"Double Indemnity," the classic 1944 film directed by Billy Wilder and written by Raymond Chandler is recognized as one of the best examples of the film noir genre. Noirs are stylish, gritty urban crime thrillers that had their heyday in the 1940's. Double Indemnity has got it all; fast talking, hard-edged dialogue, a story of human passion going over to the dark side, a perfect femme fatale who plays her mark like a fiddle and so many great lines. It was so much fun to see this classic on the big screen at my local reporatory cinema.
Fred MacMurray plays the lead role of Walter Neff an insurance salesmen who shamlessly flirts with a married woman named Phyliss played by Barbara Stanwyck, but he gets more than he bargained for when Phyliss suggests the Neff kill her husband. Both leads play their roles to perfection. MacMurray the cynical, worldy everyman has the best lines and plays the part with so much style. The finale when Neff gets his cummuppance is completely riveting. Stanwyck's wicked facial expression are fantastic and clue the audience in to her secret ulterior motives. Edward G. Robinson plays Neff's co-worker, Barton Keyes, a perfectionistic insurance claims adjuster who never lets a fraudulant claim get by him. (Or does he?) The chemistry and timing between he and MacMurray is such a joy to watch.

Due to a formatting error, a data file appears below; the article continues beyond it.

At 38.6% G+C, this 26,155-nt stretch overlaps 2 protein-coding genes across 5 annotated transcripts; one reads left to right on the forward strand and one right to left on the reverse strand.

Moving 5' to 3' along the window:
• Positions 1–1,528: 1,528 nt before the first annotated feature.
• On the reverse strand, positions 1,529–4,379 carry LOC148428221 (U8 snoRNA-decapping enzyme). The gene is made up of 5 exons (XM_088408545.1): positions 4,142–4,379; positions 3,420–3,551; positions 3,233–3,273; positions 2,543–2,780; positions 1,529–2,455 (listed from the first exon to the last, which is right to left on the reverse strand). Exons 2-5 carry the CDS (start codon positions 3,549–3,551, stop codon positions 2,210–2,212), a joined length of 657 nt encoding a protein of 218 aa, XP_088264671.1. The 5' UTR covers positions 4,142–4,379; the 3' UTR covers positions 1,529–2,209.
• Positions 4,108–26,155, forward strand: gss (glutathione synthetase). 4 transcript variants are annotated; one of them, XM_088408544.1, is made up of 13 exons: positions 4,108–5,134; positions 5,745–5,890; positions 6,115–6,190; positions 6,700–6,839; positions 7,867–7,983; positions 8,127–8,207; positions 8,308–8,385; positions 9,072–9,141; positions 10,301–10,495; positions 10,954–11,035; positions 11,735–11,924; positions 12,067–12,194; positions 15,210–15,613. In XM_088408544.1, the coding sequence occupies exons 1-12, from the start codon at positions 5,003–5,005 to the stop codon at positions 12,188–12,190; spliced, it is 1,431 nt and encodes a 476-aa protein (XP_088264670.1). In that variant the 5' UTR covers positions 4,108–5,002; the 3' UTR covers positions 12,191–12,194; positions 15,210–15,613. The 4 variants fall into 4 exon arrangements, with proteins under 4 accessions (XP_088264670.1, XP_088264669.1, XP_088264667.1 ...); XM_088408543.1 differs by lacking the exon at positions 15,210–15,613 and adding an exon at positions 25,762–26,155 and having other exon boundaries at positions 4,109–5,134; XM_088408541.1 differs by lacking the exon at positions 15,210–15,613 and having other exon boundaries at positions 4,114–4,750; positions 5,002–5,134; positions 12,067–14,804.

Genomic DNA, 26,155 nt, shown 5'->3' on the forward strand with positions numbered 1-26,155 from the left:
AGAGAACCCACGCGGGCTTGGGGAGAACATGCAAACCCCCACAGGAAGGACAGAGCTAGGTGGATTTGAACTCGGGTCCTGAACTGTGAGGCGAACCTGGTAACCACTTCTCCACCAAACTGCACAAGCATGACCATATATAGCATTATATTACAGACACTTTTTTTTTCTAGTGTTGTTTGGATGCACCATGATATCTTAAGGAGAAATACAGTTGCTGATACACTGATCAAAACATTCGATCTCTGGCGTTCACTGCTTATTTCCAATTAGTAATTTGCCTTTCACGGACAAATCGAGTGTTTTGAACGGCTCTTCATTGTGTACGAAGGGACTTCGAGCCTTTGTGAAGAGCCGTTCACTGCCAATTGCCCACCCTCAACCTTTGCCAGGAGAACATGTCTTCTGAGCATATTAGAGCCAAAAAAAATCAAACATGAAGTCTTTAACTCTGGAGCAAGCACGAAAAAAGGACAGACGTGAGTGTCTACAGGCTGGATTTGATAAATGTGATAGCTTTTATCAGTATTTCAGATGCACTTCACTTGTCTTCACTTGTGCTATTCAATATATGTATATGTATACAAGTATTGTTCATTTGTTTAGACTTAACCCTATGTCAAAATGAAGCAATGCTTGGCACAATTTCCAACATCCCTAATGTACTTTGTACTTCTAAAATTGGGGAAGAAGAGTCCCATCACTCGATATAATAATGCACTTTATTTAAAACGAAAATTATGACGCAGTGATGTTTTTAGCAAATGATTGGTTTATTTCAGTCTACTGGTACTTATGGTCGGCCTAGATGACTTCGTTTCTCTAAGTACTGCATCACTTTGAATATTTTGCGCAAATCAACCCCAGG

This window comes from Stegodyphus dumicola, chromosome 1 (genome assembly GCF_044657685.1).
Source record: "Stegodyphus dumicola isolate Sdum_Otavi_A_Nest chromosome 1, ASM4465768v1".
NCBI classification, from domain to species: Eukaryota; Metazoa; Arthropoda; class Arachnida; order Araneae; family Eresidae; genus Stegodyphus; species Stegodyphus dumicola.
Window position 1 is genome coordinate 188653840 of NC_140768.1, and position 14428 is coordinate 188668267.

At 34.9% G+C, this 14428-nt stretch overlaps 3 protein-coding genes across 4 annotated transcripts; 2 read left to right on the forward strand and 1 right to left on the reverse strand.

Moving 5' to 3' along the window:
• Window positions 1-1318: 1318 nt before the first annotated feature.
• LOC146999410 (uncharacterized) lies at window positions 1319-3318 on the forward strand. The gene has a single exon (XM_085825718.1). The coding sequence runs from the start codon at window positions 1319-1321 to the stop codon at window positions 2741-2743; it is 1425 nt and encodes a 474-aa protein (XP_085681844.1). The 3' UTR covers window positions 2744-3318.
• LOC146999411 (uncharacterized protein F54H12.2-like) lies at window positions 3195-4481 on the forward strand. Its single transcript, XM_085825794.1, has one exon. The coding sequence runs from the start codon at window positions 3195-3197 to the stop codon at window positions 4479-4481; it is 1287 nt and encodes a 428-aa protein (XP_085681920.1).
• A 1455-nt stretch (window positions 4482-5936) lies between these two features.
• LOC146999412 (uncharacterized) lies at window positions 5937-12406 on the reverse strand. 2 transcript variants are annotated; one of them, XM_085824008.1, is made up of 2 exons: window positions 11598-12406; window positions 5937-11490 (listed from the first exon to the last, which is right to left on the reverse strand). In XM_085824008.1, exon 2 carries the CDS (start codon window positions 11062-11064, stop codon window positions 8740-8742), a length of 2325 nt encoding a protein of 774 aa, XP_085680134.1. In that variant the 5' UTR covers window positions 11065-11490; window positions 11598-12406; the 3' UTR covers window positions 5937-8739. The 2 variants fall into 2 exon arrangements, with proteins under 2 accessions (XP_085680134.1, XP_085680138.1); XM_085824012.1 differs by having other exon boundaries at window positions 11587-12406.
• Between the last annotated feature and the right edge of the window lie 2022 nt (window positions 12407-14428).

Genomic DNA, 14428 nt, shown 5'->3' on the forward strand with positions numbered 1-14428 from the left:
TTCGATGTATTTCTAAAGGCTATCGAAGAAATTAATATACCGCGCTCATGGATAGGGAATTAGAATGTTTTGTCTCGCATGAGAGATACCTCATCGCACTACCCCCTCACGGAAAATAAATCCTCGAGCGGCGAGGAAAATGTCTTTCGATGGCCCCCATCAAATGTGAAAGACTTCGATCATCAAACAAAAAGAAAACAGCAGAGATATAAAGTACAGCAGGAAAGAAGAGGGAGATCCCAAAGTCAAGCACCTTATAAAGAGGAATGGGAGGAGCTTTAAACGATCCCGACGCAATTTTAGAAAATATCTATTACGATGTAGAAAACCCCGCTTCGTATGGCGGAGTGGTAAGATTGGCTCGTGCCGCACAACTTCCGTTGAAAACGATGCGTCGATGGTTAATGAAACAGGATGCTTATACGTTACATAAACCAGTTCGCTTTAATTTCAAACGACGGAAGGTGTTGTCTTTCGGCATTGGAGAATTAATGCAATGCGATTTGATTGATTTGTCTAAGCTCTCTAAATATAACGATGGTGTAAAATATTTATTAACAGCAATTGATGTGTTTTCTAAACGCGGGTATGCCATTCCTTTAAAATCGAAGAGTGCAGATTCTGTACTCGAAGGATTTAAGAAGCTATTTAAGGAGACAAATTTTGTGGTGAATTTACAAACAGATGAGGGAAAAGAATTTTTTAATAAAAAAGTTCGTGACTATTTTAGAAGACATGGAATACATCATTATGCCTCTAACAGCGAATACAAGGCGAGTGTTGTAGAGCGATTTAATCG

Although noir films are dark and cynical (maybe just realistic) about human nature, the bad guy always pays a price for his misdeeds. Walter Neff is haunted by his concience after committing what could have been the perfect crime. He knows deep down that he can't get away with it. The misdeeds of the flesh demand a heavy toll.
Another mark of noir films are their stylish musical scores and Double Indemnity's soundtrack does not disappoint.
Raymond Chandler was a master of the detective novel, his most famous character being Detective Phillip Marlowe. Chandler turned his skills to screenwriting for Double Indemnity and man does it sing. It's totally immersive and not convoluted as some noir films tend to be.
Beautiful contrasty lighting creates a mood of darkness and suspense, fantastic set designs and scenes shot in old (pre-freeway) Los Angeles along with stylish camera work make "Double Indemnity" a feast for the eyes.
I know it's a corny nostalgic cliche but I came away thinking, "they don't make 'em like that anymore." Sure the hard-bitten, fast talking dialogue is now dated and amusing to the modern ear and the simple morality tale is obvious but I came away from Double Indemnity feeling completely satisfied. It's like the feeling you have after eating a great meal or hearing a well crafted song. For a perfect movie watching experience, this movie can't be beat...and you can take that to the bank, baby.